The University of Manchester owns extraordinary artefacts from Roman Egypt in its collections. Faces&Voices wants to shed new light on these objects and make them more accessible to the academic community, the city and the wider audience. These artefacts are not only a fantastic opportunity for teaching and research, but also a patrimony of culture and beauty that deserves to be explored and valued.
The main aim of the exhibition is to give faces and voices to people living in Egypt in the Roman and Late Antique period through some portraits and writings they left behind, and that are now in Manchester.
Nonetheless there are also other faces and voices we want to see represented in the exhibition. First of all, those of the cotton magnates who invested in public collections in late-Victorian Manchester. Enriqueta Augustina Rylands (1843-1908) founded the John Rylands Library in memory of her husband John and sponsored the acquisition of Egyptian papyri among the many other manuscripts and books she purchased for the city. Jesse Howarth (1835-1921) started travelling to Egypt and collecting Egyptian artefacts after a lecture of Amelia B. Edwards, the famous writer of A Thousand Miles Up the Nile (1876), and later funded the excavations of Flinders Petrie in that country. Howarth donated his collection to the Museum and sponsored the building of an extension for the hosting of the Egyptian artefacts.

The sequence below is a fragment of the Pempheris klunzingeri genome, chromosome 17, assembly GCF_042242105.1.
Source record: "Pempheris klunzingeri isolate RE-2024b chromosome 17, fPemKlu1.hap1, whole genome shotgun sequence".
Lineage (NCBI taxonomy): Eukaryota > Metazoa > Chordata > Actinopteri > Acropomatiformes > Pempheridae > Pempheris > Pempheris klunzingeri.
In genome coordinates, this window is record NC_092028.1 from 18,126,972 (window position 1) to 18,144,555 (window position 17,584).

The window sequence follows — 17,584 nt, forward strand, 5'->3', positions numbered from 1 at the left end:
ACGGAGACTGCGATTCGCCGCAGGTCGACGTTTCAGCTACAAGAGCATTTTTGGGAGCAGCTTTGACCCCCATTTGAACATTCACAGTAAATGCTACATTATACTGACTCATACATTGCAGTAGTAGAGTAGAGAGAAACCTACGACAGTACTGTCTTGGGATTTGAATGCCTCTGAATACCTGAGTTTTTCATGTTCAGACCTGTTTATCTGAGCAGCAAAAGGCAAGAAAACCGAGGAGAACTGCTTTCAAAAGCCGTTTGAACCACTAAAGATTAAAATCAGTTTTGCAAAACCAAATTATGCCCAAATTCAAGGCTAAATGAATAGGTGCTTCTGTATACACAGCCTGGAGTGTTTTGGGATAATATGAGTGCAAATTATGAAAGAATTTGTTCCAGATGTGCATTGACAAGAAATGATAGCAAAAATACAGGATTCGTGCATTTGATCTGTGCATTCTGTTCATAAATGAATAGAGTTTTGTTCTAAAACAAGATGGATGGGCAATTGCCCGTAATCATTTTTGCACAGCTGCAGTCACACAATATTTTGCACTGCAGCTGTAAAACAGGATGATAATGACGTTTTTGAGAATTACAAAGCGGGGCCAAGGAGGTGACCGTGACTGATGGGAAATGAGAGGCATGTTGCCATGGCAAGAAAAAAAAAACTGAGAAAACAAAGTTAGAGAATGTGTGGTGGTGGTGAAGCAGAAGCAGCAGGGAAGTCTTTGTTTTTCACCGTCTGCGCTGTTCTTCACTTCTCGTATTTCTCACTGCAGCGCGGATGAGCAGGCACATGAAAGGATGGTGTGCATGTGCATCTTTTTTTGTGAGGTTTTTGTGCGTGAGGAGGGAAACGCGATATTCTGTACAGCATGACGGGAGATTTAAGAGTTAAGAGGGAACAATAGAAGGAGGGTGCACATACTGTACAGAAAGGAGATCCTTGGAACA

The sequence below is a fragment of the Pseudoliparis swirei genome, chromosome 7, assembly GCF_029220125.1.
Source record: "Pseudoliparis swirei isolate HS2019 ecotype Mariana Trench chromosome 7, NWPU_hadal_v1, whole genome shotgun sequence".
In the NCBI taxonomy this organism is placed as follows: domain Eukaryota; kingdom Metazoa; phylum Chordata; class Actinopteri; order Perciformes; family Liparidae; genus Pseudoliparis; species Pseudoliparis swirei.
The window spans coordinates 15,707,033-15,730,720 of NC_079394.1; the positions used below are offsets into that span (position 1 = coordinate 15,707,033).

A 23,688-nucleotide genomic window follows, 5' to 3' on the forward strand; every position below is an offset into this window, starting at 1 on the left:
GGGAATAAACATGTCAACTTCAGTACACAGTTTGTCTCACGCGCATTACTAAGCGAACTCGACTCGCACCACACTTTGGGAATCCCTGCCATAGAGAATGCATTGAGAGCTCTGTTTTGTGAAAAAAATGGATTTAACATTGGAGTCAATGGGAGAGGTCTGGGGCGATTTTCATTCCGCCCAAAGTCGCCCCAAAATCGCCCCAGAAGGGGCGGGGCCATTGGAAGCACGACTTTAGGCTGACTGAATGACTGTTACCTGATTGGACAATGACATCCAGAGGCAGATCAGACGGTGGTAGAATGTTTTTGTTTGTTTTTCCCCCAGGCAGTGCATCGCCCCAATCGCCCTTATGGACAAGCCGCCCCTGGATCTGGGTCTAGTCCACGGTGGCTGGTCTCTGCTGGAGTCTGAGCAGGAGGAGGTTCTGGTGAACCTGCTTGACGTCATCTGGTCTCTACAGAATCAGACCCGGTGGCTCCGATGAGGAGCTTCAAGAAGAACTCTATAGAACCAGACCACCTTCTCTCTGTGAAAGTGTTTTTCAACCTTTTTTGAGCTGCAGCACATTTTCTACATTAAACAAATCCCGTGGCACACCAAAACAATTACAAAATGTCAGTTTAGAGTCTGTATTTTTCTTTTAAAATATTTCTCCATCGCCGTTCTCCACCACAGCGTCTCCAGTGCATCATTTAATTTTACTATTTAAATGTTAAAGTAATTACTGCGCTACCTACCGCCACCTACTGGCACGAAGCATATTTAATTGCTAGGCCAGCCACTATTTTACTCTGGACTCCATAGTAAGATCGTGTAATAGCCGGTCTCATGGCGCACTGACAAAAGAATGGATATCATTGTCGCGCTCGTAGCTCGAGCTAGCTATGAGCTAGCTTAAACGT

These two Manchester eminent citizens were at the centre of a wider network of scholars, archaeologists, papyrologists, librarians, curators and people to whom we want equally give faces and voices.
Finally, an inquiry on the meanings and the aesthetics of these artefacts seemed equally important to us and for this reason we started a conversation with the contemporary Egyptian artist Fathi Hassan that will offer a fresh (and beautiful) perspective on the issues, questions and thoughts past faces and voices opened to us.